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What The Divorce Revolution Has Meant For Kids July 31, 2012

Filed under: Children And Divorce — Family Innocence @ 7:40 pm

But what did the 1970s divorce boom mean for the kids? ” by Sasha Aslanian


who is the aggressor ? July 29, 2012

Filed under: Domestic Violence — Family Innocence @ 4:50 pm

DURHAM, N.H. — A 32-nation study of violence against dating partners by university partners found that about a third had been violent, and most incidents of partner violence involve violence by both the man and woman, according to Murray Straus, founder and co-director of the Family Research Laboratory at the University of New Hampshire. The second largest category was couples where the female partner was the only one to carry about physical attacks, not the male partner

Source : Murray Straus, founder and co-director of the Family Research Laboratory at the University of New Hampshire


interesting info.. July 28, 2012

Filed under: Divorce And Society,Divorce Industry — Family Innocence @ 10:11 pm  …website is to sell a book  written by a former mediator ,I certainly recommend the book but on the left are links to articles and several free chapters..Chapter 3 on ‘California’s  Vision’ is very informative..

“Designed by those who would benefit most, no-fault divorce laws were rolled out across the country over thirty years ago. Wedding day promises lost all meaning when the newly-coined standard — Irretrievable Breakdown — replaced former ‘grounds’ for divorce. Within fifteen years each state had its own unique ‘no-fault’ language but the results were virtually the same when couples got to court. The judge was empowered to ‘force’ a divorce on an unwitting spouse and then divide up the family belongings — including the children. Lawyers used unscrupulous tactics to crush any lingering affection in order to deliver the final product — divorce. Capitalizing on the nation’s growing misery, a profitable Divorce Industry arose and wiped away any lingering hope that was embodied in the original cornerstone of the divorce reform movement — the ‘Marriage Hospital’ that could attend to the Family Court ‘casualties’ and enhance opportunities for reconciliation….”  :from  Judy Parejko


family advocacy

Filed under: Uncategorized — Family Innocence @ 10:01 pm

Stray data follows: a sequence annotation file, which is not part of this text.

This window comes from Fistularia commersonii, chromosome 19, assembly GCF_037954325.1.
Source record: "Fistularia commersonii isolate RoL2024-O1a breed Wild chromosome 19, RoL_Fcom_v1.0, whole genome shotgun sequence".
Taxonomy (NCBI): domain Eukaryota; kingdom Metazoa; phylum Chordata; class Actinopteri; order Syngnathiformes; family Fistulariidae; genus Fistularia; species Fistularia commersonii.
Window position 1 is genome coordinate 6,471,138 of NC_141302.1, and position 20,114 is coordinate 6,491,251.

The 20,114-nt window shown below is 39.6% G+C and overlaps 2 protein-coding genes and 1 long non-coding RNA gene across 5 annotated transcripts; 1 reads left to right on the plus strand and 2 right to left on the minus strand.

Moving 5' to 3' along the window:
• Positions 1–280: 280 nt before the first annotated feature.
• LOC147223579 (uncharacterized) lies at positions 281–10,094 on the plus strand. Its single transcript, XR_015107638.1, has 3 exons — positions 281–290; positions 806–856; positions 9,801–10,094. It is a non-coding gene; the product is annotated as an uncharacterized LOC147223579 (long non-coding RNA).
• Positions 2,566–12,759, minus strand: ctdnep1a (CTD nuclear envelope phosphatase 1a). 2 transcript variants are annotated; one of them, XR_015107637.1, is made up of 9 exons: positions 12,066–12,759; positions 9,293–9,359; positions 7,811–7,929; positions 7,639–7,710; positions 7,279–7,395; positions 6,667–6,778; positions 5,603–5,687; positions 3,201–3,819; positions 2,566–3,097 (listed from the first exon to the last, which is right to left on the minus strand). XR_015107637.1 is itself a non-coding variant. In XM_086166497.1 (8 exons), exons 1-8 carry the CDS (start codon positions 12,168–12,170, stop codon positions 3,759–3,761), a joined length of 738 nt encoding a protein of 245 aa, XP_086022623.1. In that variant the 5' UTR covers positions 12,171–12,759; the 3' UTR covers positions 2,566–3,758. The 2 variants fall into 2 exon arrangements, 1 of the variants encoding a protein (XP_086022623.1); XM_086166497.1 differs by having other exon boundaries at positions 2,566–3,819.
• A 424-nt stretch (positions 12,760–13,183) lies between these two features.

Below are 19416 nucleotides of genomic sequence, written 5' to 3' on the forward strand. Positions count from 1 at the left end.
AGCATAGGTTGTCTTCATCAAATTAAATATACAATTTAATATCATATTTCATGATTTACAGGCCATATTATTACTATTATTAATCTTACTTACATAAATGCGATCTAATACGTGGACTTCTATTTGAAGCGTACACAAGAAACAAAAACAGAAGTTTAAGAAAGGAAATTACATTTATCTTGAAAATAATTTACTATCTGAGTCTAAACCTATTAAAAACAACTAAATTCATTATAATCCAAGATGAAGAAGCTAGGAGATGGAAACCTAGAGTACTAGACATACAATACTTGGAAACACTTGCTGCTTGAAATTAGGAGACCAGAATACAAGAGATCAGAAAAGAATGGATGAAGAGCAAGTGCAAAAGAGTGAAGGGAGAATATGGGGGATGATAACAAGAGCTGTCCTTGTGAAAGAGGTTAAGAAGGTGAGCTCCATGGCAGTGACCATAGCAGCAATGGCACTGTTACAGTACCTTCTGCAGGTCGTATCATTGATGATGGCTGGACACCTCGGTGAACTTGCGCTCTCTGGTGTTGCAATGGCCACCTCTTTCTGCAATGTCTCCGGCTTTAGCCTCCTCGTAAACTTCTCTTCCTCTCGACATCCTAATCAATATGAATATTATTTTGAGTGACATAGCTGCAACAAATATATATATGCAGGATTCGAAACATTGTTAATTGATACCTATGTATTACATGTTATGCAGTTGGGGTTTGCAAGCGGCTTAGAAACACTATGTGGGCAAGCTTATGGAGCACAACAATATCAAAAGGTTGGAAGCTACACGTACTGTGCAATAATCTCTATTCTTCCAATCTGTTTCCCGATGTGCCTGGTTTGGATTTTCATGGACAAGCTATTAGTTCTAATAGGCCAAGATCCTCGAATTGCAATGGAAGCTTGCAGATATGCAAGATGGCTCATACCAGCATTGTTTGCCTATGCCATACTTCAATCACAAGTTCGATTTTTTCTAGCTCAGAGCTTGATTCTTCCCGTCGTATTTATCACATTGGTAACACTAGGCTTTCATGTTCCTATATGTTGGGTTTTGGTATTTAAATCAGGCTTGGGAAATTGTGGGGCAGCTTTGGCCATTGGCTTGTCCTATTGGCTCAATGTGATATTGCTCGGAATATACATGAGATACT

I encourage all family advocates to not just represent the project in meetings or sessions with clients but in everyday life …learn all you can about divorce ,its causes and how it effects all involved ,learn about the laws  ,the divorce industry ,social , economic  and political aspects ,be a knowledgeable example and spokesperson..


Family Innocence Advocate Training July 26, 2012

Filed under: Uncategorized — Family Innocence @ 3:24 pm

A reminder : Family Advocate Training

Saturday, July 28, 2012
8:30 AM – 3:30 PM
Stillwater MN
 Registration due July 24, 2012 


Government is part of the divorce machine..

Filed under: Divorce Industry — Family Innocence @ 3:00 pm

“Despite pieties to the contrary, no government has a self-interest in reversing the growth of single-parent homes. “I oversee 65 different social programs at a cost of nearly $47 billion dollars each year,” writes Dr. Horn. “Go down the list of these programs – child welfare, child support enforcement, programs for runaway youth, anti-poverty programs – the need for each of these programs is either created or exacerbated by the breakup of families and marriages.” The unstated corollary is that the administrators of these programs have a stake in those breakups. They also command billions to break them up.”…: Stephen Baskerville


Thought for Today

Filed under: Uncategorized — Family Innocence @ 2:52 pm

A little history of government’s involvement in the marriage business..and something to consider


Today’s Thought July 23, 2012

Filed under: Today's Thought — Family Innocence @ 7:54 pm

An interesting read on the effects of fatherlessness on kids :


Today’s thought July 21, 2012

Filed under: Today's Thought — Family Innocence @ 10:29 pm

When you get right down to it, the courts are simply ill equipped to handle custody cases, says attorney Bernard Clair, echoing the sentiment of many attorneys and judges. “The dirty little secret of our profession is that custody decisions and the subtle and textured levels of parental relationships were never meant to be part of our legal system,” he says. “Our laws are based on land deals, arguing over property lines, how to transfer wealth. Our system is at a real loss when dealing with the subtleties of families—what goes on in the bedroom, how people raise their children.” Making matters even more challenging, the parties involved in this critical decision-making process have limitations. “Judges are pressed for time, while mental health professionals can’t agree on what the ‘best interests of the child’ even are,” adds Clair. “Lawyers are hardwired to be adversarial. And we’re asking these opposing forces to decide the all-important elements of custody.” : Bernard Clair


Under Construction

Filed under: Uncategorized — Family Innocence @ 10:19 pm

So be patient  with us…